Christmas & Tax – Bah Humbug

With the festive period rapidly approaching, employers will be planning a staff Christmas party, or gifts for their employees or client/suppliers/intermediaries.

Here is a quick reminder of the tax rules to help you plan and have a great Christmas.


Provided the event meets all of the following conditions, then no benefit in kind charge arises for the employee:

  • an annual party or social function, such as a Christmas party or summer barbecue;
  • it is open to all employees (or all employees based at one location);
  • the cost does not exceed £150 per head (inclusive of VAT), including spouses/partners.
Calculating the cost

The total cost of the party is the whole cost of the event, from the start to the end.  It includes food, drink, entertainment, taxis home, overnight accommodation etc.

The limit of £150 per head applies to all those attending the function not just employees.  So, if employees are allowed to bring guests, the total cost should be divided by the total number of employees and guests.

Two or more functions

If there are multiple annual events, they will still be exempt as long at the combined cost is no more than £150 per head.  A record should be kept to support this position.

If you have already used up the £150 exemption, you will have to report and pay tax on the full costs of any additional events, even if they cost less than £150 per head on their own.

Reporting obligations

A taxable benefit in kind will arise if either the limit is exceeded, or the function is not open to all staff or it is not an annual function.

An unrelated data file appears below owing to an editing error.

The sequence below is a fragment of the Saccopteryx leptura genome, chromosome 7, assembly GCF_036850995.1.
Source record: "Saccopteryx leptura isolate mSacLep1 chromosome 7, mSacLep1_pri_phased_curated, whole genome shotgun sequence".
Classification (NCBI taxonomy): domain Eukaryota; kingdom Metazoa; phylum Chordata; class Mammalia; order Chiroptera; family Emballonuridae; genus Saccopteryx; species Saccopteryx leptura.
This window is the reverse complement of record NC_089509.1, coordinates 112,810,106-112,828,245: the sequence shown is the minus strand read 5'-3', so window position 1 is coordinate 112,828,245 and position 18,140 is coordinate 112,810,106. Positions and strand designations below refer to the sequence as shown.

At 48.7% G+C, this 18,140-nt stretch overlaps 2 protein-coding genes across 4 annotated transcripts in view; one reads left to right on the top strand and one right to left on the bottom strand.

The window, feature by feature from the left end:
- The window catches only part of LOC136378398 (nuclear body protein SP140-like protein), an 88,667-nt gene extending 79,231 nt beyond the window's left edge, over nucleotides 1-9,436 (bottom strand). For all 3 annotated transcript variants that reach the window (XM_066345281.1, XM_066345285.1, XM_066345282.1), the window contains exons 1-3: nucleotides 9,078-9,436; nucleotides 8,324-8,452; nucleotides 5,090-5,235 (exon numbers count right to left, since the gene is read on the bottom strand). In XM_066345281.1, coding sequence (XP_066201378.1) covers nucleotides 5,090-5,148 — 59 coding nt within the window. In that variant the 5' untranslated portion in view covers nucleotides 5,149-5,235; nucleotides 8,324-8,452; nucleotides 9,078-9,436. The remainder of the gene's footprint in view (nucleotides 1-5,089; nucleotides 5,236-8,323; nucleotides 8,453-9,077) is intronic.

Please be aware that the £150 per head limit is an exemption not an allowance – go just a penny over the £150 and the full cost becomes taxable. Hence the reason to maintain evidence to support the per head amount.

The taxable benefit must be reported on each employee’s form P11D.  The employee will pay income tax on the benefit, and the employer will be charged Class 1A national insurance.

Alternatively, the employer can apply to pay the grossed-up tax through a PAYE Settlement Agreement (PSA).

Are the costs tax deductible for corporation tax or business tax purposes?

Client entertaining is generally not an allowable expense for corporation tax purposes.  However, the cost of employee entertaining is an allowable expense, and therefore the cost of the staff Christmas party can be deducted.  If clients or customers are invited, (if you are brave enough), then this element would have to be disallowed, as client entertaining.


Input tax on employee entertaining is generally recoverable.  However, please note that the definition of employees for VAT purposes does not include partners/spouses of staff or former employees.  Therefore, if guests are invited it will be necessary to apportion the relevant costs appropriately.  (This is a common “hit” HM Revenue & Customs look for on a VAT check).

Please also note that if an event is provided only for directors, partners or sole proprietors, HMRC will not accept that input tax has been incurred for business purposes.